Now what is your theory of the motivation for the buyback? Well if you just think that those multiples come from reality then they should stay the same – just reducing amounts shouldn’t matter. In that case, buying stock at $108k when the “right” price was $100k destroys value (column E of the spreadsheet, if you need proof). So that’s dumb. And I guess Buffett doesn’t do dumb.
So you can have two alternative theories (or a mix of them): the multiple on everything else should move, or the multiple on cash should move. The first theory implies that Buffett knows – as the market doesn’t – that the market is undervaluing the insurance/railroad/whatever businesses lurking in Berkshire Hathaway. Then Buffett is just spending cash to buy that business, because he thinks it’s the cheapest business out there. That makes sense and is sort of a normal justification for buybacks. By my math (column F) his buyback implies a 1.13x book multiple for the insurance/etc. business, which is reeeeeally cheap to historical levels.
So, entirely plausible. Though "cheap by historical standards" is not, of course, the same as "cheap by absolute standards" - and you could quibble about why Buffett should know so much better than the market that his operating businesses are undervalued. But it's a respectable position.
My theory, if you care – which you probably shouldn’t – is slightly different. In my mind it’s insane to value “cash in Warren Buffett’s hands” at its nominal value. If I have $100 I can spend it buying Rick Perry futures on Intrade. (I actually did this.) If I give it to Warren Buffett he can put his guarantee on some bank’s box at well-off-market terms. He gets opportunities that I can only get by putting my cash with him.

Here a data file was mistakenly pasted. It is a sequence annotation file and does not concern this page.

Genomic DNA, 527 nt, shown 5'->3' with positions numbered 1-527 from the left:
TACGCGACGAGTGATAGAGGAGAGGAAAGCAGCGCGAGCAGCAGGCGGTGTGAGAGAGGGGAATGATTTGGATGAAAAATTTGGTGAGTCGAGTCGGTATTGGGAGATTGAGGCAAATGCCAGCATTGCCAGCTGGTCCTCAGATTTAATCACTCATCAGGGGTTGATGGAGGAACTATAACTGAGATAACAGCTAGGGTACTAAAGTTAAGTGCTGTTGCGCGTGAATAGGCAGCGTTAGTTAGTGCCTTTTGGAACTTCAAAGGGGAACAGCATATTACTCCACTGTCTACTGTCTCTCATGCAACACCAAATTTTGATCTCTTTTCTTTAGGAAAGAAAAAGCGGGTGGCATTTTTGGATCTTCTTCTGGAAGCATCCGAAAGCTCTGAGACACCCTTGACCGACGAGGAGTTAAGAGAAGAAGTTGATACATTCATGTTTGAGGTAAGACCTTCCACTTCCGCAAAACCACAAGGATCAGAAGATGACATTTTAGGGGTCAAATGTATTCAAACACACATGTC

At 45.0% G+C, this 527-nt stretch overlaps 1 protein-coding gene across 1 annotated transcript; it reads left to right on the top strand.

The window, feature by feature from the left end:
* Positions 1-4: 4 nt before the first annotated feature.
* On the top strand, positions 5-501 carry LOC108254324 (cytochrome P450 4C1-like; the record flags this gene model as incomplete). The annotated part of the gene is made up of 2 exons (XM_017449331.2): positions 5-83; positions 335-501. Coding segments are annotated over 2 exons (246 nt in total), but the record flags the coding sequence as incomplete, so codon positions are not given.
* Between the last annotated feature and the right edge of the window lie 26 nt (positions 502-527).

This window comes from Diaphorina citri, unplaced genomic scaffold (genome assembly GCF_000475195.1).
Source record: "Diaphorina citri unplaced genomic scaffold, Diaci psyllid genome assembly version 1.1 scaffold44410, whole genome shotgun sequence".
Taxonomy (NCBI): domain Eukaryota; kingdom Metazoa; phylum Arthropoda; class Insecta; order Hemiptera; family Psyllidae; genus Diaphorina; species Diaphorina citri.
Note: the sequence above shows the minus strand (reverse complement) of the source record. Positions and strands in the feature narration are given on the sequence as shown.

But that’s only true if he can invest it. A popular take on this buyback is that Buffett doesn't see much opportunity for his cash right now. Even more important - as Tilson accurately points out - he really never sees that much opportunity to spend $40 or $60 or whatever billion dollars. His wheelhouse is the $5-to-$15 billion zone where he can add value. He wants to get back to around $20 billion in cash so that he can add his traditional value to that cash. $40 or $60 billion to Warren Buffett isn't worth much more than it's worth to me (a lot, if anyone's offering); $20 billion in Warren's hands, however, will find itself in the way of some attractive opportunities.
Take that to the extreme and assume that the multiple on railroads/whatever remains constant at 1.02-ish, a little more, a little less, whatever. Assume that Buffett buys back at 10% above book and that he spends $20 billion out of his $40 billion in free cash, getting back to his preferred cash-for-opportunities of $20 billion. And assume that the stock stays where Buffett buys it (it's above the supposed target now, and not clear he's actually bought any stock). Then how much is a dollar of the remaining cash in Buffett's hands worth to the market? About $1.69.
That's an extreme view (assuming that BRK's operating businesses aren't undervalued at all), but if you believe that Buffett is regularly offered opportunities to buy stuff worth $150 for $100, it's not all that far off.